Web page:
Wage and Price inflation - More Good News

05.11.17
Written by Richard Hokenson 

When the unemployment rate fell below 6% in September 2014, more than a few economists proclaimed that the labor market was at full employment which would result in a sustained acceleration in wage growth. That chorus become even more vocal when the unemployment rate fell to 5.5% in February 2015. More than two years later with the unemployment rate now at 4.4%, even more economists are stating that full employment has been reached. Wages, however, remain deaf to their voices. Either as measured by the monthly data series on average hourly earnings(AHE) or the quarterly Employment Cost Index (ECI), wage inflation remains tepid (see Charts 1 and 2). Actual developments remain consistent with our view that the full-employment unemployment rate is close to 4%.

 
 
 
 

Besides continued favorable news on wages, the additional positive was an easing in the rate of inflation for the implicit deflator for personal consumption expenditures (PCE), both with and without food and energy, just as it had appeared that the target set by the Fed was in reach (see Chart 3). As previously discussed, a major culprit in core inflation has been rising rates of inflation for shelter (rent and owners’ equivalent rent).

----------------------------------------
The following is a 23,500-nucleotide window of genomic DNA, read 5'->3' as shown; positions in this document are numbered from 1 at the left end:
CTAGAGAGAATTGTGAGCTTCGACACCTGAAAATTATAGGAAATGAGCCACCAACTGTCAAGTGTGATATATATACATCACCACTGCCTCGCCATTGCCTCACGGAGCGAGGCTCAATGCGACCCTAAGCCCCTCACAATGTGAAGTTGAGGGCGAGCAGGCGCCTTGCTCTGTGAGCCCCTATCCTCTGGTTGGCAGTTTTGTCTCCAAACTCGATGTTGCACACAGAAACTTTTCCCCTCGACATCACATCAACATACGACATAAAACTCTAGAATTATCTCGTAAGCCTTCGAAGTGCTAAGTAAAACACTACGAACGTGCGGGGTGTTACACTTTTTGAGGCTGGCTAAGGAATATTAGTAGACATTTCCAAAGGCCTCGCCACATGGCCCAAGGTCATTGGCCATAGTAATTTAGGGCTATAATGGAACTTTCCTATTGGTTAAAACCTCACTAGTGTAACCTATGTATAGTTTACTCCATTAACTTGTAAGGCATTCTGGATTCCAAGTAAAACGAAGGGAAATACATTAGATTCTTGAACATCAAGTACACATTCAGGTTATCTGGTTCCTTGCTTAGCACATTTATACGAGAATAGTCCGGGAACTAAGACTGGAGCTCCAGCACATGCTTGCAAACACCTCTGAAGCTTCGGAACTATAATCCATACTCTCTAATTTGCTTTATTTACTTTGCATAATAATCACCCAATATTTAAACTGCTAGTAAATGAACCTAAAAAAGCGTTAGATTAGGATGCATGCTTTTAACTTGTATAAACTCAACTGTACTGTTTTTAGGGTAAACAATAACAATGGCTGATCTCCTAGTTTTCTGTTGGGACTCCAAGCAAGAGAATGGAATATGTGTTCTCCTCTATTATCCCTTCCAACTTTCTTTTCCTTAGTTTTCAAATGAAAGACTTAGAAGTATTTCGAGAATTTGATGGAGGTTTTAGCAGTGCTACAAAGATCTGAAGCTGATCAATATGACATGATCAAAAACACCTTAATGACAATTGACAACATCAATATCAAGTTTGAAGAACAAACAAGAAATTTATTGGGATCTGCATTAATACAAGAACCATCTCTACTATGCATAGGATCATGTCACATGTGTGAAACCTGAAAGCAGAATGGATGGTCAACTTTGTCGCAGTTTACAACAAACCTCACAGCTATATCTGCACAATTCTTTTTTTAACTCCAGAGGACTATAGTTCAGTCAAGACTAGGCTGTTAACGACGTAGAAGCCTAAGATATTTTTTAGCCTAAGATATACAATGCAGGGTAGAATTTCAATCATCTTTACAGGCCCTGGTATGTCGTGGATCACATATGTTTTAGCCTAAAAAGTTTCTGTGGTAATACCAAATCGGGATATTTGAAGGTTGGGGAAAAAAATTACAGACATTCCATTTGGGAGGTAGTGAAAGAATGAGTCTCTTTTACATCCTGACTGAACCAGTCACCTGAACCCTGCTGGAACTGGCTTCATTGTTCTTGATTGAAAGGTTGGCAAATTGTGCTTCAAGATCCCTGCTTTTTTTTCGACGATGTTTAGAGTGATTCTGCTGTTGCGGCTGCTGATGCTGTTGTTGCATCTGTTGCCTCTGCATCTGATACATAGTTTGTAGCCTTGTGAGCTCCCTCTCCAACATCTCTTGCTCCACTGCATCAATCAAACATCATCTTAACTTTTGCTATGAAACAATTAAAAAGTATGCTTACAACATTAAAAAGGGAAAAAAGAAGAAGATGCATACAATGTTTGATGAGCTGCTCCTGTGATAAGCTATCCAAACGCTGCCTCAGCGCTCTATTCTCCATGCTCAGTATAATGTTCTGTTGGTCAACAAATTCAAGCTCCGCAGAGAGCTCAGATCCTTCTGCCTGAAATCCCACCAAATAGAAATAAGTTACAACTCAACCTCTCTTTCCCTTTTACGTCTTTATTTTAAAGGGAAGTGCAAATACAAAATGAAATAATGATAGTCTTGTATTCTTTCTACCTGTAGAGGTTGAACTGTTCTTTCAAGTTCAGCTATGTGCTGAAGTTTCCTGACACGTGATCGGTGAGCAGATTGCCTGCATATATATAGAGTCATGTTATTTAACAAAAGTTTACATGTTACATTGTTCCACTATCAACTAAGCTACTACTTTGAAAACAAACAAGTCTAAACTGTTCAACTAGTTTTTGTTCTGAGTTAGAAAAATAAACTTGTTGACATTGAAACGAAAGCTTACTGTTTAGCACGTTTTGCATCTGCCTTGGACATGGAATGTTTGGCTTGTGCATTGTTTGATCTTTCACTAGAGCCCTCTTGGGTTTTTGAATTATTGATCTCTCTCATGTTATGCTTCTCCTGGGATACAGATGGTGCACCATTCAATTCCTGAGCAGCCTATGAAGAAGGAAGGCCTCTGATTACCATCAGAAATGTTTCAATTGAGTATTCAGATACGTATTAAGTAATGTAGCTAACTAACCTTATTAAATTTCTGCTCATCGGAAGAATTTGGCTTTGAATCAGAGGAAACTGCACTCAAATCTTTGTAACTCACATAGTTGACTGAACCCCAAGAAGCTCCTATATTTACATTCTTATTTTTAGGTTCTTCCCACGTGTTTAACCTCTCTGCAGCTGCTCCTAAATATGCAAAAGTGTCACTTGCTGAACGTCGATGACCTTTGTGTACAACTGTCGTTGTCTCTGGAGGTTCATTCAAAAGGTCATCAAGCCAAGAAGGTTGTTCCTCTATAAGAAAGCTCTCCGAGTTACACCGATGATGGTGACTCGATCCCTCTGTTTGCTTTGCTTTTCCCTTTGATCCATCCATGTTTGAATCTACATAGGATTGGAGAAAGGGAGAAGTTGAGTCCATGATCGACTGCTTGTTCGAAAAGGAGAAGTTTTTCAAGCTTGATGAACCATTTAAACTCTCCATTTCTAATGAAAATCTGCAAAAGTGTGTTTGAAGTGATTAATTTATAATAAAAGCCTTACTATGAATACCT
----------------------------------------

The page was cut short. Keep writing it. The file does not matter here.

The rate of inflation in the core CPI ex shelter has been decelerating for several months (see Chart 4). Unfortunately, that same data series is not available for the PCE deflator. We expect inflation to continue to surprise on the downside, a view now bolstered by the fact that rental prices have flattened (see Chart 5).

 
 
 
 

In our opinion, the Fed has correctly interpreted weak first quarter GDP and March payroll data as temporary pauses. The overwhelming consensus appears to be that they will raise rates at the June FOMC meeting. The lack of an acceleration in wages and an easing in price inflation might not be enough for them to delay but it should affect how they view any subsequent hikes.

 
 

This update was researched and written by Richard Hokenson, as of May 11 2017